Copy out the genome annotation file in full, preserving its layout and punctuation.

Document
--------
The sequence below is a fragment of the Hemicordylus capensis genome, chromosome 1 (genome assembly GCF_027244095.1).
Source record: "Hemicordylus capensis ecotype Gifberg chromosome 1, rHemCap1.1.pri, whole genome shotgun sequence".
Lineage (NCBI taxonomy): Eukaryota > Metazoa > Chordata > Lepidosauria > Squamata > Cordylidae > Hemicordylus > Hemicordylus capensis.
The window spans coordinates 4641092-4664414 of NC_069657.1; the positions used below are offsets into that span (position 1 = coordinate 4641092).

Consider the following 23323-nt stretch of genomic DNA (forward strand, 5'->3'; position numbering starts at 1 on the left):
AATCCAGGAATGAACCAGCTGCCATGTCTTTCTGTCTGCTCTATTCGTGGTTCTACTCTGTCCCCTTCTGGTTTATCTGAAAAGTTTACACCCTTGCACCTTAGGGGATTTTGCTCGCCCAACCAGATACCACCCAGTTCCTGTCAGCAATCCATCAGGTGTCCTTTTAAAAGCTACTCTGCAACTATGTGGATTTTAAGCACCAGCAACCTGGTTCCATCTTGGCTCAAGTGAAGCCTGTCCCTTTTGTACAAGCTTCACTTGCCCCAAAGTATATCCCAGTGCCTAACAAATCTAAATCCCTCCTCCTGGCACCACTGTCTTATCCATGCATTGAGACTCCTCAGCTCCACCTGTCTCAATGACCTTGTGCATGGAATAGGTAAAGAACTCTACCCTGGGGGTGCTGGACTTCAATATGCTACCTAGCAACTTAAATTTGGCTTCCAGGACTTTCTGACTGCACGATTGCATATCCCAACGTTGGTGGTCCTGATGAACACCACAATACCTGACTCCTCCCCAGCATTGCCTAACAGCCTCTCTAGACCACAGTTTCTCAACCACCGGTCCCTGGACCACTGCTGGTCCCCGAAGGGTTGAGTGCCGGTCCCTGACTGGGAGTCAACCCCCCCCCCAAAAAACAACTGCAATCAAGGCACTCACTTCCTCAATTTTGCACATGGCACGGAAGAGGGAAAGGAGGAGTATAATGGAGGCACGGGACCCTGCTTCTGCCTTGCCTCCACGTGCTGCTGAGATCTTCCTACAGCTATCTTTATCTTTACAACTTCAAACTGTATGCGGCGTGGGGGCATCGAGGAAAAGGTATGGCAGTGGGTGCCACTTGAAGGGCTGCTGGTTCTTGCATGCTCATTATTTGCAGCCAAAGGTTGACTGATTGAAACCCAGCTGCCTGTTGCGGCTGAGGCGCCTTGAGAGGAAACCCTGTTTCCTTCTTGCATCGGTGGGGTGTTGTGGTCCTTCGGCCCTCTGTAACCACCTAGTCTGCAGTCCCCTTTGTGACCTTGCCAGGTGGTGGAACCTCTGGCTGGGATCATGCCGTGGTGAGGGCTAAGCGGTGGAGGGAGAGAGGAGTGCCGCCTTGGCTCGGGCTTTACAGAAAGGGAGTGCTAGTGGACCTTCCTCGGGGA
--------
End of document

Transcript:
The sequence below is a fragment of the Hemicordylus capensis genome, chromosome 1 (genome assembly GCF_027244095.1).
Source record: "Hemicordylus capensis ecotype Gifberg chromosome 1, rHemCap1.1.pri, whole genome shotgun sequence".
Lineage (NCBI taxonomy): Eukaryota > Metazoa > Chordata > Lepidosauria > Squamata > Cordylidae > Hemicordylus > Hemicordylus capensis.
The window spans coordinates 4641092-4664414 of NC_069657.1; the positions used below are offsets into that span (position 1 = coordinate 4641092).

Consider the following 23323-nt stretch of genomic DNA (forward strand, 5'->3'; position numbering starts at 1 on the left):
AATCCAGGAATGAACCAGCTGCCATGTCTTTCTGTCTGCTCTATTCGTGGTTCTACTCTGTCCCCTTCTGGTTTATCTGAAAAGTTTACACCCTTGCACCTTAGGGGATTTTGCTCGCCCAACCAGATACCACCCAGTTCCTGTCAGCAATCCATCAGGTGTCCTTTTAAAAGCTACTCTGCAACTATGTGGATTTTAAGCACCAGCAACCTGGTTCCATCTTGGCTCAAGTGAAGCCTGTCCCTTTTGTACAAGCTTCACTTGCCCCAAAGTATATCCCAGTGCCTAACAAATCTAAATCCCTCCTCCTGGCACCACTGTCTTATCCATGCATTGAGACTCCTCAGCTCCACCTGTCTCAATGACCTTGTGCATGGAATAGGTAAAGAACTCTACCCTGGGGGTGCTGGACTTCAATATGCTACCTAGCAACTTAAATTTGGCTTCCAGGACTTTCTGACTGCACGATTGCATATCCCAACGTTGGTGGTCCTGATGAACACCACAATACCTGACTCCTCCCCAGCATTGCCTAACAGCCTCTCTAGACCACAGTTTCTCAACCACCGGTCCCTGGACCACTGCTGGTCCCCGAAGGGTTGAGTGCCGGTCCCTGACTGGGAGTCAACCCCCCCCCCAAAAAACAACTGCAATCAAGGCACTCACTTCCTCAATTTTGCACATGGCACGGAAGAGGGAAAGGAGGAGTATAATGGAGGCACGGGACCCTGCTTCTGCCTTGCCTCCACGTGCTGCTGAGATCTTCCTACAGCTATCTTTATCTTTACAACTTCAAACTGTATGCGGCGTGGGGGCATCGAGGAAAAGGTATGGCAGTGGGTGCCACTTGAAGGGCTGCTGGTTCTTGCATGCTCATTATTTGCAGCCAAAGGTTGACTGATTGAAACCCAGCTGCCTGTTGCGGCTGAGGCGCCTTGAGAGGAAACCCTGTTTCCTTCTTGCATCGGTGGGGTGTTGTGGTCCTTCGGCCCTCTGTAACCACCTAGTCTGCAGTCCCCTTTGTGACCTTGCCAGGTGGTGGAACCTCTGGCTGGGATCATGCCGTGGTGAGGGCTAAGCGGTGGAGGGAGAGAGGAGTGCCGCCTTGGCTCGGGCTTTACAGAAAGGGAGTGCTAGTGGACCTTCCTCGGGGA